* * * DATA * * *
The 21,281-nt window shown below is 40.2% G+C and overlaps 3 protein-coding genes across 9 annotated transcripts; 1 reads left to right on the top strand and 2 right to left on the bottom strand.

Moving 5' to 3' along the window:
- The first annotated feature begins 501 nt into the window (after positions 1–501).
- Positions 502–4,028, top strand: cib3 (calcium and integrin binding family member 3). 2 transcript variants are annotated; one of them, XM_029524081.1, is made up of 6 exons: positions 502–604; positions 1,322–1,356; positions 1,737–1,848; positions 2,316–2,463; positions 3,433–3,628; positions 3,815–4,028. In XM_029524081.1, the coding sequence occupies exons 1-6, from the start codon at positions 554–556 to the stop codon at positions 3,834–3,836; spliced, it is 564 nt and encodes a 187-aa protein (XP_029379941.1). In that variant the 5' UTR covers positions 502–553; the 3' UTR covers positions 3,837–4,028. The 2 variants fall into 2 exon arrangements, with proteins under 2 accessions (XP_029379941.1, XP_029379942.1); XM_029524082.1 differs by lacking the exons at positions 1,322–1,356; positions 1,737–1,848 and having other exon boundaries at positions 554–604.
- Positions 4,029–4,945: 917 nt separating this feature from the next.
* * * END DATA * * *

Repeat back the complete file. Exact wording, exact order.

The 21,281-nt window shown below is 40.2% G+C and overlaps 3 protein-coding genes across 9 annotated transcripts; 1 reads left to right on the top strand and 2 right to left on the bottom strand.

Moving 5' to 3' along the window:
- The first annotated feature begins 501 nt into the window (after positions 1–501).
- Positions 502–4,028, top strand: cib3 (calcium and integrin binding family member 3). 2 transcript variants are annotated; one of them, XM_029524081.1, is made up of 6 exons: positions 502–604; positions 1,322–1,356; positions 1,737–1,848; positions 2,316–2,463; positions 3,433–3,628; positions 3,815–4,028. In XM_029524081.1, the coding sequence occupies exons 1-6, from the start codon at positions 554–556 to the stop codon at positions 3,834–3,836; spliced, it is 564 nt and encodes a 187-aa protein (XP_029379941.1). In that variant the 5' UTR covers positions 502–553; the 3' UTR covers positions 3,837–4,028. The 2 variants fall into 2 exon arrangements, with proteins under 2 accessions (XP_029379941.1, XP_029379942.1); XM_029524082.1 differs by lacking the exons at positions 1,322–1,356; positions 1,737–1,848 and having other exon boundaries at positions 554–604.
- Positions 4,029–4,945: 917 nt separating this feature from the next.